Pursuant to the DPA, Biomet agreed to engage an independent compliance monitor “for a period of not less than 18 months” and to provide periodic reports to the DOJ regarding remediation and implementation of the enhanced compliance measures as described in an attachment to the DPA.  As is customary in FCPA DPA’s, Biomet agreed that it shall not make any public statement contradicting its acceptance of responsibility.

See here for the DOJ’s release.


The SEC’s settled civil complaint (here) against Biomet is based on the same core conduct as described above.  In summary it alleges “violations of the FCPA by Biomet and four of its subsidiaries to obtain sales for their medical device business” and that from “2000 through August 2008, Biomet and its four subsidiaries paid bribes to public doctors employed by public hospitals and agencies in Argentina, Brazil, and China.”

Among other things, the SEC’s complaint alleges that “executives and auditors at Biomet’s Indiana headquarters were aware of the Argentine payments to doctors as early as 2000.”    The SEC alleges as follows.  “Internal audit took no steps to determine why royalties were paid to doctors purchasing Biomet medical devices, or why the payments to the doctors were 15-20 percent of sales.  The internal auditors did not obtain any evidence of services provided for the payments.  In fact, the internal audit report concluded that there were adequate controls in place to properly account for royalties paid to surgeons without any supporting documentation.”  Elsewhere, the SEC alleges that “despite the bribery” [the] Latin America Auditor’s only recommendation was to change the journal entry from ‘commission expenses’ to ‘royalties.'”

The SEC complaint references the September 2007 letter “Commission staff” sent to Biomet “inquiring of payments made to public doctors” but that “while the inquiry was underway in certain countries, additional conduct was occurring at Biomet Argentina.”  For instance, the complaint alleges that in March 2008, “Managing Director of Biomet Argentina again reported the payments to surgeons to internal compliance personnel but no efforts were made by compliance to stop the practice.”

As to Biomet’s FCPA anti-bribery violations, the SEC complaint alleges that “Biomet employees who were U.S. nationals approved the payments to Argentine doctors and the arrangements with the Brazilian Distributor and Chinese Distributor that included payments to doctors.”

As to Biomet’s failure to maintain adequate internal controls, the complaint alleges as follows.  “Biomet failed to implement internal controls to detect or prevent bribery.  Biomet and four subsidiaries were involved in bribery that lasted for over a decade.  The conduct involved employees and managers of all levels involved in Biomet’s sales in Argentina, Brazil and China.  False documents were routinely created or accepted that concealed the improper payments.”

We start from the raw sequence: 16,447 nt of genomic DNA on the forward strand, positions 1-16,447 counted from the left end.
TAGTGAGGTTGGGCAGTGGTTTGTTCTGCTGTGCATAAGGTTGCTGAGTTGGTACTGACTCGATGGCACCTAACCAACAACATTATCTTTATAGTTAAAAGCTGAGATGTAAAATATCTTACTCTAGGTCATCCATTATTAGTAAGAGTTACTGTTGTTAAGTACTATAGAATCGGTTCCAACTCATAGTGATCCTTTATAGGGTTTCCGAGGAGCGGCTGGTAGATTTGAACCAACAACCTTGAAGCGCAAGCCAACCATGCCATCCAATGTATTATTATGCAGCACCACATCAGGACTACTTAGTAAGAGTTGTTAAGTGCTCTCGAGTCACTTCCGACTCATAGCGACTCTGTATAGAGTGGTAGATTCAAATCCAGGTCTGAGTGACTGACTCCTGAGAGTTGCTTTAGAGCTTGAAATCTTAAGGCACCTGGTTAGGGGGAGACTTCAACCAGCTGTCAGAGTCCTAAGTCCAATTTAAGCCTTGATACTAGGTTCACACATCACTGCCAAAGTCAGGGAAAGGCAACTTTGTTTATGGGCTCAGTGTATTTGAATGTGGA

Based on the above allegations, the SEC complaint charges violations of the FCPA’s anti-bribery provisions and books and records and internal controls provisions.

As stated in the SEC’s release (here), without admitting or denying the SEC’s allegations, Biomet consented to the entry of a court order requiring payment of approximately $4.4 million in disgorgement and approximately $1.1 million in prejudgment interest.

The SEC’s release states as follows.  “Biomet’s compliance and internal audit functions failed to stop the payments to doctors even after learning about the illegal pratices.”  Kara Brockmeyer (Head of the SEC’s FCPA Unit) stated as follows.  “A company’s compliance and internal audit should be the first line of defense against corruption, not part of the problem.”

In this release, Biomet’s President and Chief Executive Officer, Jeffrey R. Binder, stated: “Biomet has long been committed to upholding the highest standards of ethical and legal conduct both in the United States and abroad. Over the past several years, we have significantly enhanced our global compliance procedures and financial controls, and we fully intend to work with the independent monitor and the Department of Justice and Securities and Exchange Commission to bolster our FCPA compliance practices and procedures. Moving forward, we intend to continue to adhere to our enhanced global compliance procedures, and to promote the Company’s commitment to the highest ethical standards in all the markets that we serve.”

Laurence Urgenson (Kirkland & Ellis – here) and Asheesh Goel (Ropes & Gray – here) represented Biomet.

As to the origins of the FCPA inquiry, Biomet’s most recent quarterly filing stated as follows.  “On September 25, 2007, Biomet received a letter from the SEC informing the Company that it is conducting an informal investigation regarding possible violations of the Foreign Corrupt Practices Act in the sale of medical devices in certain foreign countries by companies in the medical devices industry. […]  On November 9, 2007, the Company received a letter from the Department of Justice requesting any information provided to the SEC be provided to the Department of Justice on a voluntary basis.”